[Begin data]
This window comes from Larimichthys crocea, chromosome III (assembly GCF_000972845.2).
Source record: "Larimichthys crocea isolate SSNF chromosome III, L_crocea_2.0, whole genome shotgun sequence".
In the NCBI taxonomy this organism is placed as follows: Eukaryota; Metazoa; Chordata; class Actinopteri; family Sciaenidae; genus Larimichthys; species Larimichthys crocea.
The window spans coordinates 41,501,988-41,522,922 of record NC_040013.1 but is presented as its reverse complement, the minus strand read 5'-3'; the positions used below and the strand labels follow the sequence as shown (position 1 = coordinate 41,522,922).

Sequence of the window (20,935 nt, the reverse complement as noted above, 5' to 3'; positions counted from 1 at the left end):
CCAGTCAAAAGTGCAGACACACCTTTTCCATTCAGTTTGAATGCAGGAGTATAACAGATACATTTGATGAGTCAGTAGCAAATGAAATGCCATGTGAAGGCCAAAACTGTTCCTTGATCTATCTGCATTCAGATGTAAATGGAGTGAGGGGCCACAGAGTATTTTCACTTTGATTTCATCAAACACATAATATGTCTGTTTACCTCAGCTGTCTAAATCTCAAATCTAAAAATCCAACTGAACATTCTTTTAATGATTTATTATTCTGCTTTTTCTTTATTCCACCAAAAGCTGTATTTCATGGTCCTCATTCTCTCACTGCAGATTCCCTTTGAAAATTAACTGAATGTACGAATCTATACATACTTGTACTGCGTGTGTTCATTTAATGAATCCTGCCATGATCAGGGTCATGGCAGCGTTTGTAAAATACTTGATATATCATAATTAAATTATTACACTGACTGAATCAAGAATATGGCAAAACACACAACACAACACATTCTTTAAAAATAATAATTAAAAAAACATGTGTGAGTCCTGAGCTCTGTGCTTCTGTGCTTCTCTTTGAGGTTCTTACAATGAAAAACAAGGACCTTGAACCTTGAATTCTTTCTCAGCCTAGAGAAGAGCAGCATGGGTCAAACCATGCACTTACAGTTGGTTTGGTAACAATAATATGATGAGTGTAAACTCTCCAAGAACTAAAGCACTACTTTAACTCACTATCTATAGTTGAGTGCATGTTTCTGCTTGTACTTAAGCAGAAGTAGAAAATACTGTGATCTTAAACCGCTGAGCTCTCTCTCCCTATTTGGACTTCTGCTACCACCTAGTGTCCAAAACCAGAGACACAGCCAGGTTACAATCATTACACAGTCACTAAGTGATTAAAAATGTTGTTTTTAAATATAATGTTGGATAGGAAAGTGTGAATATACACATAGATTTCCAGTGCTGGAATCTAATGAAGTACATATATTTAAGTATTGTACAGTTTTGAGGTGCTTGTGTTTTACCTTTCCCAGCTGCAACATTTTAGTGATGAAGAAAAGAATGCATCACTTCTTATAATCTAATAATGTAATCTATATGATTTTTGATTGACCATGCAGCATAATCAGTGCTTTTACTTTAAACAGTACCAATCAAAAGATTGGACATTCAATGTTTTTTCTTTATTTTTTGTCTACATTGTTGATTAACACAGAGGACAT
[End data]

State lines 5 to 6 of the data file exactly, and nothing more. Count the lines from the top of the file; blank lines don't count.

Sequence of the window (20,935 nt, the reverse complement as noted above, 5' to 3'; positions counted from 1 at the left end):
CCAGTCAAAAGTGCAGACACACCTTTTCCATTCAGTTTGAATGCAGGAGTATAACAGATACATTTGATGAGTCAGTAGCAAATGAAATGCCATGTGAAGGCCAAAACTGTTCCTTGATCTATCTGCATTCAGATGTAAATGGAGTGAGGGGCCACAGAGTATTTTCACTTTGATTTCATCAAACACATAATATGTCTGTTTACCTCAGCTGTCTAAATCTCAAATCTAAAAATCCAACTGAACATTCTTTTAATGATTTATTATTCTGCTTTTTCTTTATTCCACCAAAAGCTGTATTTCATGGTCCTCATTCTCTCACTGCAGATTCCCTTTGAAAATTAACTGAATGTACGAATCTATACATACTTGTACTGCGTGTGTTCATTTAATGAATCCTGCCATGATCAGGGTCATGGCAGCGTTTGTAAAATACTTGATATATCATAATTAAATTATTACACTGACTGAATCAAGAATATGGCAAAACACACAACACAACACATTCTTTAAAAATAATAATTAAAAAAACATGTGTGAGTCCTGAGCTCTGTGCTTCTGTGCTTCTCTTTGAGGTTCTTACAATGAAAAACAAGGACCTTGAACCTTGAATTCTTTCTCAGCCTAGAGAAGAGCAGCATGGGTCAAACCATGCACTTACAGTTGGTTTGGTAACAATAATATGATGAGTGTAAACTCTCCAAGAACTAAAGCACTACTTTAACTCACTATCTATAGTTGAGTGCATGTTTCTGCTTGTACTTAAGCAGAAGTAGAAAATACTGTGATCTTAAACCGCTGAGCTCTCTCTCCCTATTTGGACTTCTGCTACCACCTAGTGTCCAAAACCAGAGACACAGCCAGGTTACAATCATTACACAGTCACTAAGTGATTAAAAATGTTGTTTTTAAATATAATGTTGGATAGGAAAGTGTGAATATACACATAGATTTCCAGTGCTGGAATCTAATGAAGTACATATATTTAAGTATTGTACAGTTTTGAGGTGCTTGTGTTTTACCTTTCCCAGCTGCAACATTTTAGTGATGAAGAAAAGAATGCATCACTTCTTATAATCTAATAATGTAATCTATATGATTTTTGATTGACCATGCAGCATAATCAGTGCTTTTACTTTAAACAGTACCAATCAAAAGATTGGACATTCAATGTTTTTTCTTTATTTTTTGTCTACATTGTTGATTAACACAGAGGACAT